Endosulfan

Photograph of Endosulfan under the microscope

View a second image of endosulfan.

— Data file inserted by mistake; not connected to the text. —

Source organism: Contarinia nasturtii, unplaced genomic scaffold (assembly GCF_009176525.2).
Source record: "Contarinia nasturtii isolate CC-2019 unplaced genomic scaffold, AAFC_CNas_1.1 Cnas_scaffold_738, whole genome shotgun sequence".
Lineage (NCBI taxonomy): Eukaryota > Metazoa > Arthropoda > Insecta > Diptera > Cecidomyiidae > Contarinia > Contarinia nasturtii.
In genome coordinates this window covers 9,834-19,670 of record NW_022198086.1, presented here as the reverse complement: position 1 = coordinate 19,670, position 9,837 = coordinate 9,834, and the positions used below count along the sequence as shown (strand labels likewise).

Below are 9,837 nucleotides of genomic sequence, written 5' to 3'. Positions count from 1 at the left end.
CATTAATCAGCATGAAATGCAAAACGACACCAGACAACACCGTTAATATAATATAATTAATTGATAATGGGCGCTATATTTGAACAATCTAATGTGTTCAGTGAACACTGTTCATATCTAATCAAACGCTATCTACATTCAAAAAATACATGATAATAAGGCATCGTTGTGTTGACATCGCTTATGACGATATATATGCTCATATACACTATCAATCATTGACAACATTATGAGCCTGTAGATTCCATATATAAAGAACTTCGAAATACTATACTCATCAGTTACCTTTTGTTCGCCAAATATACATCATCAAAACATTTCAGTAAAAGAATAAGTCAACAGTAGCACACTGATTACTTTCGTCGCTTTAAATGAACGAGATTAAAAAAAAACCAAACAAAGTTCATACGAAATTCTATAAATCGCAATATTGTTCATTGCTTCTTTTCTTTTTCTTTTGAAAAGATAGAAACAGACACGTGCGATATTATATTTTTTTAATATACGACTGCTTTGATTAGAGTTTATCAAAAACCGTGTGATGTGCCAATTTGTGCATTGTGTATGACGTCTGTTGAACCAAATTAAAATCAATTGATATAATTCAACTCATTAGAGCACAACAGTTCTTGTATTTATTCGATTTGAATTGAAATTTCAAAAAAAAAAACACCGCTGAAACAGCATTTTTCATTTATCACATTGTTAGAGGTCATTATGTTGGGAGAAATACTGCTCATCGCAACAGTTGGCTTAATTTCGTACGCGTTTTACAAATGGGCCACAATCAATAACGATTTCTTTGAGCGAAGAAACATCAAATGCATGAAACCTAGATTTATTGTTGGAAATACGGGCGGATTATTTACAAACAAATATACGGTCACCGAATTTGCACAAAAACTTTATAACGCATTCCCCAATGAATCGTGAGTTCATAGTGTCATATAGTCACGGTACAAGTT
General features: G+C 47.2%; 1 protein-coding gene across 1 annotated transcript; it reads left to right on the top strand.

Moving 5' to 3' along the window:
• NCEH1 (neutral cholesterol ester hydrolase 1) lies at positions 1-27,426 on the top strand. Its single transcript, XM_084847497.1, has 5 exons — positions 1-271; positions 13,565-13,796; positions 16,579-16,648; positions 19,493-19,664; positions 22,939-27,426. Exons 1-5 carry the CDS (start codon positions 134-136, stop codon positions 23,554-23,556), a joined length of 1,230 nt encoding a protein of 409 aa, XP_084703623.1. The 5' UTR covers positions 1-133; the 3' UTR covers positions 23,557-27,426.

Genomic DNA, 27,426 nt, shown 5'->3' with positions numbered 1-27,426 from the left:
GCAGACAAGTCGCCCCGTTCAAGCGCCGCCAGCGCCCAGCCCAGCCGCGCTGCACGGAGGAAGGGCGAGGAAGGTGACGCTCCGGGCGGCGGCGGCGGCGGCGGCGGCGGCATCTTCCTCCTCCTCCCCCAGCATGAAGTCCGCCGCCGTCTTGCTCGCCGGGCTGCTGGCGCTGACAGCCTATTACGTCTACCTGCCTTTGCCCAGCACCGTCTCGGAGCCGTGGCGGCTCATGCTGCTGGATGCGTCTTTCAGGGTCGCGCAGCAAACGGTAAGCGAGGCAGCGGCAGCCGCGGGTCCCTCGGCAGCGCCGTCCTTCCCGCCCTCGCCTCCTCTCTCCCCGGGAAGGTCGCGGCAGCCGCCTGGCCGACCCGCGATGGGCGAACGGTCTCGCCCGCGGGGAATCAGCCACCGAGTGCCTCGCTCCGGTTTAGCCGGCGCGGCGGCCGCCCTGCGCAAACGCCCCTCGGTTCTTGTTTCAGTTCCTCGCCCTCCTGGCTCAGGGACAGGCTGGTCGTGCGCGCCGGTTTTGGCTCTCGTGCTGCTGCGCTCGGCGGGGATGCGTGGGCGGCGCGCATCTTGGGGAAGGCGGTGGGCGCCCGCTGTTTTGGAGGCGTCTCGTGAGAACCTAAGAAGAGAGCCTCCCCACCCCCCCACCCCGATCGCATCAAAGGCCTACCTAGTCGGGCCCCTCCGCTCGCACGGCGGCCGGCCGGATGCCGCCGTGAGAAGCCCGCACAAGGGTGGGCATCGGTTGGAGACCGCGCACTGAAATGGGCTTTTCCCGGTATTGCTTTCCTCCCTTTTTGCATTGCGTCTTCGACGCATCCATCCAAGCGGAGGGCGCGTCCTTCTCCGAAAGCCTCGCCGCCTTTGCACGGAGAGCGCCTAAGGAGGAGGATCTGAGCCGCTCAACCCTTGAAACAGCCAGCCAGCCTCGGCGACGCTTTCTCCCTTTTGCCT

This powerful insecticide is a member of the organochlorine class of pesticides, fathered by the now banned DDT (dichlorodiphenyltrichlorethane). It is chemically very closely related to dieldrin, substituting a heterocyclic sulfur in place of the saturated bicyclic ring system. Organochlorines alter both sodium and potassium concentrations in neurons, affecting impulse transmission and causing muscles to twitch spontaneously. Many of the organochlorine insecticides were found to be very toxic to all forms of wildlife early in their use history. Endosulfan earned a bad reputation for an accidental fish kill in the Rhine River in 1969. As a consequence of their extreme toxicity and the fact that they also persist for a long time in the environment, organochlorines are gradually being phased out.

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